• (i) The normalizer of a space group (plane group) [\cal G] with respect to the group [\cal E] of all Euclidean mappings (motions, isometries) in [{\bb E}^3] [({\bb E}^2)], called the Euclidean normalizer of [\cal G]:[\ispecialfonts{\cal N_E(G)} := \{{\sfi s} \in {\cal E}\;|\;{\sfi s}^{\rm -1}{\cal G}{\sfi s} = {\cal G}\} .]

  • (ii) The normalizer of a space group (plane group) [\cal G] with respect to the group [\cal A] of all affine mappings in [{\bb E}^3] [({\bb E}^2)], called the affine normalizer of [\cal G]:[\ispecialfonts{\cal N_A(G)} := \{{\sfi s} \in {\cal A}\;|\;{\sfi s}^{\rm -1}{\cal G}{\sfi s} = {\cal G}\}. ]

  • (iii) The normalizer of a space group [\cal G] with respect to the group [{\cal E}^+] of all chirality-preserving Euclidean mappings in [{\bb E}^3], i.e. of all translations and proper rotations (including screw rotations), but excluding symmetry operations of the second kind (viz. inversions, reflections, glide reflections and rotoinversions). We call it the chirality-preserving Euclidean normalizer of [\cal G]:[\ispecialfonts {\cal N_{E^+}(G)} := \{{\sfi s} \in {{\cal E^+}}\;|\;{\sfi s}^{\rm -1}{\cal G}{\sfi s} = {\cal G}\} .]

[\cal N_{E^+}(G)] exists only if [\cal G] is a Sohncke space group. The 65 Sohncke space-group types are those space-group types that have no symmetry operations of the second kind (Flack, 2003[link]).1 They include the eleven pairs of types of enantiomorphic space groups; these eleven pairs are the only ones where the space groups themselves are chiral, i.e. which have an Euclidean normalizer containing only isometries of the first kind. The space groups of the remaining 43 Sohncke types are not chiral but do allow chiral crystal structures. A rigid object (or spatial arrangement of points or atoms) is chiral if it is nonsuperposable by pure rotation or translation on its image formed by inversion through a point. A chiral crystal structure is compatible only with a Sohncke space group.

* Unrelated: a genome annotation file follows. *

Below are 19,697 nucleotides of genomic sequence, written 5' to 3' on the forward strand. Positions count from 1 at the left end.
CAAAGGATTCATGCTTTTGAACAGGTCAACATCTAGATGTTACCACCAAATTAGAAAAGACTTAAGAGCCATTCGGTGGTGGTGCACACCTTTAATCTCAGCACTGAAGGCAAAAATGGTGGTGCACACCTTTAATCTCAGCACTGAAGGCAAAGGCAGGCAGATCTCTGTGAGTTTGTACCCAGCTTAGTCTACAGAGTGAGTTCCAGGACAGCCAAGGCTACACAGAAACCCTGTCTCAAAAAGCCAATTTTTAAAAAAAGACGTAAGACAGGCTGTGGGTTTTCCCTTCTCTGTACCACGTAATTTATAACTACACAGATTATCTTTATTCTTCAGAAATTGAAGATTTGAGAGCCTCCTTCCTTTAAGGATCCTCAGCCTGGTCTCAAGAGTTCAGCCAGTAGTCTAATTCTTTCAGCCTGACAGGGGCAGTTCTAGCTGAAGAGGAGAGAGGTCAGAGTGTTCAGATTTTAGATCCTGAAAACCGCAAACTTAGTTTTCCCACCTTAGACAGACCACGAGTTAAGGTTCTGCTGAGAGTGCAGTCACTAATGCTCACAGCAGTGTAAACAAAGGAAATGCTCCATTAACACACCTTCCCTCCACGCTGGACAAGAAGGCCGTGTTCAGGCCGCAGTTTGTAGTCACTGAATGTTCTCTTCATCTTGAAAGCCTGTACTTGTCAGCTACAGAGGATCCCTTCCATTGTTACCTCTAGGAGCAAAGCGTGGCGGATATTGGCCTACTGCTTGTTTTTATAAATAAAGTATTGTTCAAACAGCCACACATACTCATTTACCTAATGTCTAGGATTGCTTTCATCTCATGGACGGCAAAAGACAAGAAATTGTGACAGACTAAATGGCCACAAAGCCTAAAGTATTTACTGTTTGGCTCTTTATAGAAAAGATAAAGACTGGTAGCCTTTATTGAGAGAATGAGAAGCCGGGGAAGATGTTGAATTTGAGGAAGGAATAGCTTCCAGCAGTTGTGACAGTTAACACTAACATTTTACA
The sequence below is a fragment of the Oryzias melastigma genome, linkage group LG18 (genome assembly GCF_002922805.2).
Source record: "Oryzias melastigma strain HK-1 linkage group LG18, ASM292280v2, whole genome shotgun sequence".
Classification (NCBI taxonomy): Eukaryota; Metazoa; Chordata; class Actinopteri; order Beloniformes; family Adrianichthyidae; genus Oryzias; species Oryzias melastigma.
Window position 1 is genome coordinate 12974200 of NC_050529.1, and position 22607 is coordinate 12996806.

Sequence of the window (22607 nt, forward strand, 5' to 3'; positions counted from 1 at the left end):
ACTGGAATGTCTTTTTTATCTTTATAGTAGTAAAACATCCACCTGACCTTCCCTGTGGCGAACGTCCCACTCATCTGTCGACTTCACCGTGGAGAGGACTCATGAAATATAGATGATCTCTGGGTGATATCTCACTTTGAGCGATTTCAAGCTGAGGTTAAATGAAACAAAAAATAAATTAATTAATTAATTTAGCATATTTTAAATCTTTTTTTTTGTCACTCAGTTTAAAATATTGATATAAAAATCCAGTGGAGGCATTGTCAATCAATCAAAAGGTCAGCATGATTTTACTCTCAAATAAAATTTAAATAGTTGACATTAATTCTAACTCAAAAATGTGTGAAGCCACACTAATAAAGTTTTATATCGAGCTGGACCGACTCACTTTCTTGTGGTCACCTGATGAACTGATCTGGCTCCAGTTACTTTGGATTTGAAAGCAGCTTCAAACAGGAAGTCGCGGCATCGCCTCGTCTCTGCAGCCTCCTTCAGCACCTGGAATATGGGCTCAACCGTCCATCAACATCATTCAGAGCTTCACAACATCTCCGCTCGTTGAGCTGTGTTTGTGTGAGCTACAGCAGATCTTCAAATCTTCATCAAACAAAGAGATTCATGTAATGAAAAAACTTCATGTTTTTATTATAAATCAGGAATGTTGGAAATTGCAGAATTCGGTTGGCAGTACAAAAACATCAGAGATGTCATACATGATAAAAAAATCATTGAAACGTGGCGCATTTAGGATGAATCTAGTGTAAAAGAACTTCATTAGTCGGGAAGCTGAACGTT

The Euclidean normalizers of the space groups were first derived by Hirshfeld (1968[link]) under the name Cheshire groups. They have been tabulated in more detail by Gubler (1982a[link],b[link]) and Fischer & Koch (1983[link]). The Euclidean normalizers of triclinic and monoclinic space groups with specialized metric of the lattice were determined by Koch & Müller (1990[link]). The affine normalizers of the space groups have been listed by Burzlaff & Zimmermann (1980[link]), Billiet et al. (1982[link]) and Gubler (1982a[link],b[link]). They were also used for the derivation of Wyckoff sets and the definition of lattice complexes by Koch & Fischer (1975[link]), even though there the automorphism groups of the space groups were tabulated instead of their affine normalizers. The chirality-preserving Euclidean normalizers are tabulated in this volume for the first time.


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Burzlaff, H. & Zimmermann, H. (1980). On the choice of origin in the description of space groups. Z. Kristallogr. 153, 151–179.
Fischer, W. & Koch, E. (1983). On the equivalence of point configurations due to Euclidean normalizers (Cheshire groups) of space groups. Acta Cryst. A39, 907–915.
Flack, H. D. (2003). Chiral and achiral crystal structures. Helv. Chim. Acta, 86, 905–921.
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Koch, E. & Müller, U. (1990). Euklidische Normalisatoren für trikline und monokline Raumgruppen bei spezieller Metrik des Translationengitters. Acta Cryst. A46, 826–831.
Parthé, E. & Gelato, L. M. (1984). The standardization of inorganic crystal-structure data. Acta Cryst. A40, 169–183.
Parthé, E. & Gelato, L. M. (1985). The `best' unit cell for monoclinic structures consistent with b axis unique and cell cell choice 1 of International Tables for Crystallography (1983). Acta Cryst. A41, 142–151.